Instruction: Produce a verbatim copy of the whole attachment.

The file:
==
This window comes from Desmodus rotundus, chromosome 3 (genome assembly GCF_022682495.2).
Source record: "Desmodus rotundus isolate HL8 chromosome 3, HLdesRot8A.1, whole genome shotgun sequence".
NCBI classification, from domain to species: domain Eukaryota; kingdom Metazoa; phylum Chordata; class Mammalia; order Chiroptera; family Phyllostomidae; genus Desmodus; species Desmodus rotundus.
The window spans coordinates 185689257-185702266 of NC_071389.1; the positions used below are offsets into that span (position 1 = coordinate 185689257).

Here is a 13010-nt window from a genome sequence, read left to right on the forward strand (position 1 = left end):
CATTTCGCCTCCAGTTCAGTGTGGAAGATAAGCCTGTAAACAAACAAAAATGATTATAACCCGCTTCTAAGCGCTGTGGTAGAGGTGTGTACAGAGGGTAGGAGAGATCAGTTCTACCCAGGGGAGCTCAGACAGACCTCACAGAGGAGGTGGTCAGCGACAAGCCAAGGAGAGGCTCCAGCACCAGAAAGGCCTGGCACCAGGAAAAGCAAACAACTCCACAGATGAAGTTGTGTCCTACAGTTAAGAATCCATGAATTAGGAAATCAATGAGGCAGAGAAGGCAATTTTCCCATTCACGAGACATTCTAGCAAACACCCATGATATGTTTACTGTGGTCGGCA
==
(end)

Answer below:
This window comes from Desmodus rotundus, chromosome 3 (genome assembly GCF_022682495.2).
Source record: "Desmodus rotundus isolate HL8 chromosome 3, HLdesRot8A.1, whole genome shotgun sequence".
NCBI classification, from domain to species: domain Eukaryota; kingdom Metazoa; phylum Chordata; class Mammalia; order Chiroptera; family Phyllostomidae; genus Desmodus; species Desmodus rotundus.
The window spans coordinates 185689257-185702266 of NC_071389.1; the positions used below are offsets into that span (position 1 = coordinate 185689257).

Here is a 13010-nt window from a genome sequence, read left to right on the forward strand (position 1 = left end):
CATTTCGCCTCCAGTTCAGTGTGGAAGATAAGCCTGTAAACAAACAAAAATGATTATAACCCGCTTCTAAGCGCTGTGGTAGAGGTGTGTACAGAGGGTAGGAGAGATCAGTTCTACCCAGGGGAGCTCAGACAGACCTCACAGAGGAGGTGGTCAGCGACAAGCCAAGGAGAGGCTCCAGCACCAGAAAGGCCTGGCACCAGGAAAAGCAAACAACTCCACAGATGAAGTTGTGTCCTACAGTTAAGAATCCATGAATTAGGAAATCAATGAGGCAGAGAAGGCAATTTTCCCATTCACGAGACATTCTAGCAAACACCCATGATATGTTTACTGTGGTCGGCA